Thursday, August 30, 2018
On the cusp of a weekend in early-June, 7AM—unexpectedly lying in a hospital bed, after being admitted for a bout of lymphangitis, worried, bleary eyed- and minded—my iPhone was the only thing keeping me company in the dimly-lit, unfamiliar space. Podcasts, working their audible magic after my waking at 5AM in an untethered state. Suddenly, the device lit up, bearing the familiar number on the caller ID that I was all-too-thrilled to see at that hour. Yes, finally, something bearing some semblance to my day-to-day, something that in times like that is always welcome: likely a last-minute request from a client to come by and give their dogs some outside time and fun that afternoon, though unfortunately I knew I wouldn't be able to help.
The voice, familiar, though strangely foreign in tone and cadence. I couldn't palpate what it was at first, but as is often the case, it was somehow starkly evident as the words tumbled out. Things were not the same. And once I waffled through my initial bewilderment, it was hard to ignore the conveyance of her own despair and confusion, the voice on the other end of the phone. The one who knew that what she had to tell me would be difficult for both of us, but did so in the kindest, gentlest way.
He was gone. Just like that. One of my oldest, dearest and most beloved canine charges. Gone. Past tense.
Odie, who I had seen regularly over the past half seven years—three or more days per week. He who had been probably my best teacher aside from my own beloved Gretchen, who required more of me than [most] others and made me a better professional and mentor. Hemangiosarcoma. In an instant. No goodbye besides my usual kiss and pat on the head and an enthusiastic Love you! See you Tuesday! when we parted ways that afternoon before. But with an illness like Hemangiosarcoma, I've learned in my years, it's often the case that you're not afforded the opportunity to think, to say goodbye.
Unless I'm working to offer palliative or hospice care support to a family whose pet has a diagnosed life-limiting illness or age-related decline, its not unusual for me to get word from a client about a pet's passing via an email. Sometimes it's just too hard for them to speak the words. Occasionally I'll get that call that they might know or hope will go to voicemail because I'm often in up to my elbows with tending to my charges and can't get to my phone. It's equally common to be told ahead of time that a humane euthanasia for the pet is planned and that I'm welcome to come and say goodbye in the days prior.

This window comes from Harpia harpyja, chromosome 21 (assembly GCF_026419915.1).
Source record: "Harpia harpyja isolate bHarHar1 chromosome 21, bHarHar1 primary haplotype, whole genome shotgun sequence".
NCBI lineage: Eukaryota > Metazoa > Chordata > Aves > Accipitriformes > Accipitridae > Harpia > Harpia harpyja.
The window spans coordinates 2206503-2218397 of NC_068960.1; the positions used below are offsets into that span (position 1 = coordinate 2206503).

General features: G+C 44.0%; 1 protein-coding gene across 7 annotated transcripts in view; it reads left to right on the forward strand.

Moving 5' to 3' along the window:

In any case, I always appreciate being in the loop, and included to give my own level of grief the opportunity to breathe—the grief that invariably comes from bonding with another living being that at times has needed your help more than they've ever needed anything.
After all, despite my being a Certified Professional Pet Sitter specializing in assisting families with their pet's palliative and hospice care (as well as a Certified Pet Loss and Grief Companion), I'm not a robot. Though I understand propriety when it comes to knowing when others need me to hear them and when I can allow myself to be heard, I'm still human: the basic tool that allows me to do this work.
It's not lost on me that my families and I are experiencing grief of degrees that span a wide spectrum. There's the anticipatory grief, the kind that you feel before a death or comparable life change occurs. Then the grief during the event. And the most visible to our loved ones and peers, the grief that unfurls after the loss. We share these different types of grief, my families and I, though they are all very much our own.
The Sunday after Odie died, I made my way over to his home after an invite from his family. They knew it might be difficult for me to walk into their home all on my own for that next midday visit with their other beloved dog and not see the one we were mourning welcome me, in the big way he always had. And it would have. We embraced, talked, got choked up beyond words, we supported each other, expressed our disbelief, told stories, reminisced—gave our collective and individual grief room to breathe. And for that time and the conversations we've had since, I'm grateful.
This grief took place privately, just as it does in spaces everywhere in the world.
But we need to be able to grieve with that sense of safety outside of our private realms. Grief demands discretion at times, but it also needs the autonomy to tag along when we are going about our everyday activities, because it doesn't do well being stuffed where it's hidden from making others uncomfortable or it deemed inconvenient or even not valid (the latter is referred to as disenfranchised grief, something that is very common after the loss of a pet). Giving each other space, the opportunity to express through storytelling and other means, understanding that there is no prescribed timeline to navigating grief and hearing, really hearing ourselves and others when our grief is asking to be given what it needs to stretch its legs is what's needed—not an antidote or a cure or a way to fix it or fill the void, not something to continually cope ugly or anesthetize the pain. And on this National Grief Awareness Day, if we can begin being more comfortable with our own grief, we can work toward being more open to doing so in the presence of the grief that others own.
Lorrie Shaw is owner of Professional Pet Sitting, where she specializes in ancillary pet palliative and pet hospice care support. She is also a Certified Pet Loss and Grief Companion and a member of The Association for Pet Loss and Bereavement as well as the International Association of Animal Hospice and Palliative Care and Pet Sitter International. She tweets at @psa2.